Instruments on Shabbat and Holidays

Are they permitted?

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Instrumental music was an assumed part of worship in the biblical period, but in the rabbinic period Jewish legal authorities began to question its permissibility on Shabbat and Jewish holidays. To this day, the issue of musical instruments in Shabbat and holiday services remains controversial, with different communities embracing divergent practices.

The Biblical Period

In the Bible, music is associated with praising God at times when words do not suffice. Musical instruments appear in this context in biblical narratives, poetry, and legal sections.
Following the recitation of the Song at the Sea, the Book of Exodus famously states that, "Miriam the prophetess, the sister of Aaron, took a tambourine in her hand; and all the women went out after her with tambourines, dancing." (Exodus 15:20)

In addition to tambourines, the Book of Psalms lists a variety of instruments that can be used in praise of God. One psalm encourages worshippers to "praise Him with the sound of the shofar!" (Psalms 150:1-4); another states that it is "good to praise the Lord" with a "ten-stringed harp, with voice and lyre together." (Psalms 92:1-4)

Musical instruments are also an explicit part of the biblical commandments regarding holiday observance:  "And on your joyous occasions, your fixed festivals and new moon dates, you shall sound the trumpets… they shall be a reminder before your God." (Numbers 10:10)

In the first and second Temples, musical instruments were a part of the daily worship--every day of the year, including Shabbat and holidays. The Mishnah even lists the number of instruments used in the Temple during specific holidays (Arakhin 2:3).

The Rabbinic Period

In the rabbinic period, however, the use of musical instruments on Shabbat and Yom Tov (major holidays, like Rosh Hashanah and Passover, when work is forbidden) was eventually prohibited.  A mishnah in Tractate Beitzah states that "one may not smack or dance or clap on Shabbat and Yom Tov" (5:2).  The Talmud explains that "one may not smack or clap or dance, lest one fix a musical instrument" (BT Beitzah 36b). Fixing a musical instrument is a prohibited form of work on Shabbat and Yom Tov. Rashi notes that if clapping is forbidden because it might lead to fixing an instrument, playing an instrument would obviously be prohibited as well, for the same reason.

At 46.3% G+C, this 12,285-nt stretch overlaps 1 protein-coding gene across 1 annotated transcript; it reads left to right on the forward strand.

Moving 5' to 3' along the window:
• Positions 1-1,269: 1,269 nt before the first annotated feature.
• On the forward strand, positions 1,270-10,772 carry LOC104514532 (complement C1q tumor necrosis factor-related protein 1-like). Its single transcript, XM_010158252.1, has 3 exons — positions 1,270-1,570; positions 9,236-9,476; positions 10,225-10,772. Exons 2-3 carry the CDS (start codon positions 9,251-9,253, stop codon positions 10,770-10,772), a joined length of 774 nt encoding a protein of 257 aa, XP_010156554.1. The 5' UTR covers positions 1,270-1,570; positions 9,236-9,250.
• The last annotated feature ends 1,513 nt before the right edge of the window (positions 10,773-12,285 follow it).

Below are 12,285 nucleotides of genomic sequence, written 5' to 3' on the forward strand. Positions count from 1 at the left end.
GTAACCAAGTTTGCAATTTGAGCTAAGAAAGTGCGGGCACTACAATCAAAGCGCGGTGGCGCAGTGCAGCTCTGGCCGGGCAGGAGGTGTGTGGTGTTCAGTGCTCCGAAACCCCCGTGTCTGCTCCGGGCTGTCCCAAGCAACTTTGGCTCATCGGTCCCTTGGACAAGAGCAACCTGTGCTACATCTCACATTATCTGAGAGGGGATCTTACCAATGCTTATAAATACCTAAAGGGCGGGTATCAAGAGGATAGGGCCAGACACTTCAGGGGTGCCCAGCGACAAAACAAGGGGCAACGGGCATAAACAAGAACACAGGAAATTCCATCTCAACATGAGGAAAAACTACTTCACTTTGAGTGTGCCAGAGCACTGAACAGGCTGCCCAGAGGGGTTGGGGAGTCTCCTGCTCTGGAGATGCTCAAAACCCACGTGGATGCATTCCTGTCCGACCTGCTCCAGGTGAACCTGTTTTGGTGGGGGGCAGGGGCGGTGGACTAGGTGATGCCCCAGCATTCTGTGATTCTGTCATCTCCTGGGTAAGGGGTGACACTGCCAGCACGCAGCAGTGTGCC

Rabbenu Hananel, a 10th century commentator from North Africa, explains that the prohibition of smacking, dancing, or clapping is derived from a larger prohibition of excessive noisemaking on Shabbat--and extends this reason to explain why musical instruments are also forbidden. (R. Hananel on BT Shabbat 18a-b). Though noisemaking does not fall under any of the 39 categories of forbidden work on Shabbat, noise runs counter to the restful spirit of Shabbat.

Through the present day, authorities including Rabbi Ovadiah Yosef cited these two reasons--the concern about fixing instruments and the prohibition against excessive noisemaking--as the major rationales for prohibiting the use of musical instruments on Shabbat and Yom Tov (Responsa Yehaveh Da'at 3:49).  

However, some post-talmudic authorities limit the Talmud's prohibition of clapping, dancing, and playing musical instruments on Shabbat and Yom Tov. The Tosafists of medieval France and Germany state that the Talmud's prohibition only applied in a time when people were skilled to fix musical instruments (Tosafot Beitzah 30a). Furthermore, Rabbi Menahem Ha-Meiri of 13th-14th century France wrote that Nahmanides' students played instruments on Shabbat (Meiri, Sefer Magen Avot 10). Despite these more lenient positions, the major Jewish legal codes assert that playing musical instruments is prohibited on Shabbat and Yom Tov (Mishneh Torah, Laws of Shabbat 23:4; Shulhan Arukh OH 338-339). 

There is, interestingly, some rabbinic debate about the permissibility of any music. Some sources assert that since the Temple's destruction music is prohibited in settings of excessive frivolity, such as a wine house (BT Sotah 48a), and others state that after the destruction of the Temple Jews are in a constant state of mourning, and so any and all music is prohibited (BT Gittin 7a). Since there is debate among halakhic authorities about the scope of this prohibition, with some authorities specifically stating that religious music is permitted (Rema to OH 560:3), this reason is generally not cited as a source for prohibiting music on Shabbat and Yom Tov.  

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Joshua Rabin

Rabbi Joshua Rabin is the Director of Kehilla Enrichment at the United Synagogue of Conservative Judaism. He received his Rabbinic Ordination and an MA in Jewish Education from the Jewish Theological Seminary in 2011, where he served two terms as student president of the Rabbinical School. Josh lives on the Upper West Side with his wife, Yael, and their daughter, Hannah.